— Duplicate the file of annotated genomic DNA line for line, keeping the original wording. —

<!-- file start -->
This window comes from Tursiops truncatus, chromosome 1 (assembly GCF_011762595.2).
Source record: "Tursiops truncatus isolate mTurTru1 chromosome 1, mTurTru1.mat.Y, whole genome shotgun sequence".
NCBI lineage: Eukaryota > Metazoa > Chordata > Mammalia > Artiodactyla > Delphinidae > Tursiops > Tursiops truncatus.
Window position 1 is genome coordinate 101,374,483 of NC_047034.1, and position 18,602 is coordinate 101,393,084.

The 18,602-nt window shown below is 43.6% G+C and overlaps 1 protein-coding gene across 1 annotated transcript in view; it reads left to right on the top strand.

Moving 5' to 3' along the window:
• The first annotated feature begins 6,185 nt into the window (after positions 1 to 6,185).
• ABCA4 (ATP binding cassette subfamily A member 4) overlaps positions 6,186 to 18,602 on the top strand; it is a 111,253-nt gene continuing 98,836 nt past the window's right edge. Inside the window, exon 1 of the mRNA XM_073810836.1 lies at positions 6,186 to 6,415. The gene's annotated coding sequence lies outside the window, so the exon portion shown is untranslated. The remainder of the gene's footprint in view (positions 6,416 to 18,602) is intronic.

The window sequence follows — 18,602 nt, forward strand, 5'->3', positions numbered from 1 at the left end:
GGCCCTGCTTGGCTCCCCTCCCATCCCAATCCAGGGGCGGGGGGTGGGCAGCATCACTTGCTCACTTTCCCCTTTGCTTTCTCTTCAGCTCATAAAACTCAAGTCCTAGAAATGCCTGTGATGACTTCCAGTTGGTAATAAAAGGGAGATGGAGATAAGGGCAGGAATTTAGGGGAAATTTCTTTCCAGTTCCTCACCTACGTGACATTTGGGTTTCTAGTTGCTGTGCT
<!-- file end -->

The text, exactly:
This window comes from Tursiops truncatus, chromosome 1 (assembly GCF_011762595.2).
Source record: "Tursiops truncatus isolate mTurTru1 chromosome 1, mTurTru1.mat.Y, whole genome shotgun sequence".
NCBI lineage: Eukaryota > Metazoa > Chordata > Mammalia > Artiodactyla > Delphinidae > Tursiops > Tursiops truncatus.
Window position 1 is genome coordinate 101,374,483 of NC_047034.1, and position 18,602 is coordinate 101,393,084.

The 18,602-nt window shown below is 43.6% G+C and overlaps 1 protein-coding gene across 1 annotated transcript in view; it reads left to right on the top strand.

Moving 5' to 3' along the window:
• The first annotated feature begins 6,185 nt into the window (after positions 1 to 6,185).
• ABCA4 (ATP binding cassette subfamily A member 4) overlaps positions 6,186 to 18,602 on the top strand; it is a 111,253-nt gene continuing 98,836 nt past the window's right edge. Inside the window, exon 1 of the mRNA XM_073810836.1 lies at positions 6,186 to 6,415. The gene's annotated coding sequence lies outside the window, so the exon portion shown is untranslated. The remainder of the gene's footprint in view (positions 6,416 to 18,602) is intronic.

The window sequence follows — 18,602 nt, forward strand, 5'->3', positions numbered from 1 at the left end:
GGCCCTGCTTGGCTCCCCTCCCATCCCAATCCAGGGGCGGGGGGTGGGCAGCATCACTTGCTCACTTTCCCCTTTGCTTTCTCTTCAGCTCATAAAACTCAAGTCCTAGAAATGCCTGTGATGACTTCCAGTTGGTAATAAAAGGGAGATGGAGATAAGGGCAGGAATTTAGGGGAAATTTCTTTCCAGTTCCTCACCTACGTGACATTTGGGTTTCTAGTTGCTGTGCT